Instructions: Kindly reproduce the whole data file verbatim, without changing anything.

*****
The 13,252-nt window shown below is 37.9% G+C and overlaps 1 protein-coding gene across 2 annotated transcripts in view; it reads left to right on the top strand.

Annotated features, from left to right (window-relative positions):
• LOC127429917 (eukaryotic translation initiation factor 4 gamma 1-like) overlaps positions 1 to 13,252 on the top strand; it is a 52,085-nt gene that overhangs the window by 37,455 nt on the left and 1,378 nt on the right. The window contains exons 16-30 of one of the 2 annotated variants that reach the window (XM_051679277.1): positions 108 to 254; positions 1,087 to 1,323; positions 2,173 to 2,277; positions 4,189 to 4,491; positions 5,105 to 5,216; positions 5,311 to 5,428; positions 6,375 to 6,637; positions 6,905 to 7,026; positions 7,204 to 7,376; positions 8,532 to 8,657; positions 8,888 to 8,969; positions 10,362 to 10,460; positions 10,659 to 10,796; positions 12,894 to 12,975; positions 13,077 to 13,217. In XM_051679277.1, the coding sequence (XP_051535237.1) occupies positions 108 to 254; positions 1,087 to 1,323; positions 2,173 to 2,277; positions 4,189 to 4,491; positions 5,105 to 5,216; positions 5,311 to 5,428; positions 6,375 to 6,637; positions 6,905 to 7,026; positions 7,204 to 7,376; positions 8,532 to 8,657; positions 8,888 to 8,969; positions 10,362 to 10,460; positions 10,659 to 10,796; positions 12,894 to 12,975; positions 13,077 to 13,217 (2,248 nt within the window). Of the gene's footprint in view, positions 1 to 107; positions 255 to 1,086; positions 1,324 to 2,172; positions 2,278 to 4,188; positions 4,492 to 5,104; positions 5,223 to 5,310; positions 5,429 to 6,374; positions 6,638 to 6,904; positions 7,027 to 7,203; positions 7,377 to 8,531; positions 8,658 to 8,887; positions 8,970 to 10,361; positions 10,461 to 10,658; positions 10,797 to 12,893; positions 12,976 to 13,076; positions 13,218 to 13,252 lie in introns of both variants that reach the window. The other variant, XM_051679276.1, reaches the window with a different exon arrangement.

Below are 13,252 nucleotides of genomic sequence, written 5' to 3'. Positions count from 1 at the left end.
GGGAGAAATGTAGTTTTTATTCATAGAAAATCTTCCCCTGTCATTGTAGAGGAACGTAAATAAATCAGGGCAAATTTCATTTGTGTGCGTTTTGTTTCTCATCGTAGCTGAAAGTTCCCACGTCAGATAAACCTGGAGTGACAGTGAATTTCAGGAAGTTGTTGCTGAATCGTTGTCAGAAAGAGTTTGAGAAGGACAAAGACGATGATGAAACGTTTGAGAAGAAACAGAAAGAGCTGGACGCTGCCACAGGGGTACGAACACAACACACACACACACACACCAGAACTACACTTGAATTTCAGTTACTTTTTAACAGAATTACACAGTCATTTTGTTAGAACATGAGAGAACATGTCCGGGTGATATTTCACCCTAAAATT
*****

The 13,252-nt window shown below is 37.9% G+C and overlaps 1 protein-coding gene across 2 annotated transcripts in view; it reads left to right on the top strand.

Annotated features, from left to right (window-relative positions):
• LOC127429917 (eukaryotic translation initiation factor 4 gamma 1-like) overlaps positions 1 to 13,252 on the top strand; it is a 52,085-nt gene that overhangs the window by 37,455 nt on the left and 1,378 nt on the right. The window contains exons 16-30 of one of the 2 annotated variants that reach the window (XM_051679277.1): positions 108 to 254; positions 1,087 to 1,323; positions 2,173 to 2,277; positions 4,189 to 4,491; positions 5,105 to 5,216; positions 5,311 to 5,428; positions 6,375 to 6,637; positions 6,905 to 7,026; positions 7,204 to 7,376; positions 8,532 to 8,657; positions 8,888 to 8,969; positions 10,362 to 10,460; positions 10,659 to 10,796; positions 12,894 to 12,975; positions 13,077 to 13,217. In XM_051679277.1, the coding sequence (XP_051535237.1) occupies positions 108 to 254; positions 1,087 to 1,323; positions 2,173 to 2,277; positions 4,189 to 4,491; positions 5,105 to 5,216; positions 5,311 to 5,428; positions 6,375 to 6,637; positions 6,905 to 7,026; positions 7,204 to 7,376; positions 8,532 to 8,657; positions 8,888 to 8,969; positions 10,362 to 10,460; positions 10,659 to 10,796; positions 12,894 to 12,975; positions 13,077 to 13,217 (2,248 nt within the window). Of the gene's footprint in view, positions 1 to 107; positions 255 to 1,086; positions 1,324 to 2,172; positions 2,278 to 4,188; positions 4,492 to 5,104; positions 5,223 to 5,310; positions 5,429 to 6,374; positions 6,638 to 6,904; positions 7,027 to 7,203; positions 7,377 to 8,531; positions 8,658 to 8,887; positions 8,970 to 10,361; positions 10,461 to 10,658; positions 10,797 to 12,893; positions 12,976 to 13,076; positions 13,218 to 13,252 lie in introns of both variants that reach the window. The other variant, XM_051679276.1, reaches the window with a different exon arrangement.

Below are 13,252 nucleotides of genomic sequence, written 5' to 3'. Positions count from 1 at the left end.
GGGAGAAATGTAGTTTTTATTCATAGAAAATCTTCCCCTGTCATTGTAGAGGAACGTAAATAAATCAGGGCAAATTTCATTTGTGTGCGTTTTGTTTCTCATCGTAGCTGAAAGTTCCCACGTCAGATAAACCTGGAGTGACAGTGAATTTCAGGAAGTTGTTGCTGAATCGTTGTCAGAAAGAGTTTGAGAAGGACAAAGACGATGATGAAACGTTTGAGAAGAAACAGAAAGAGCTGGACGCTGCCACAGGGGTACGAACACAACACACACACACACACACCAGAACTACACTTGAATTTCAGTTACTTTTTAACAGAATTACACAGTCATTTTGTTAGAACATGAGAGAACATGTCCGGGTGATATTTCACCCTAAAATT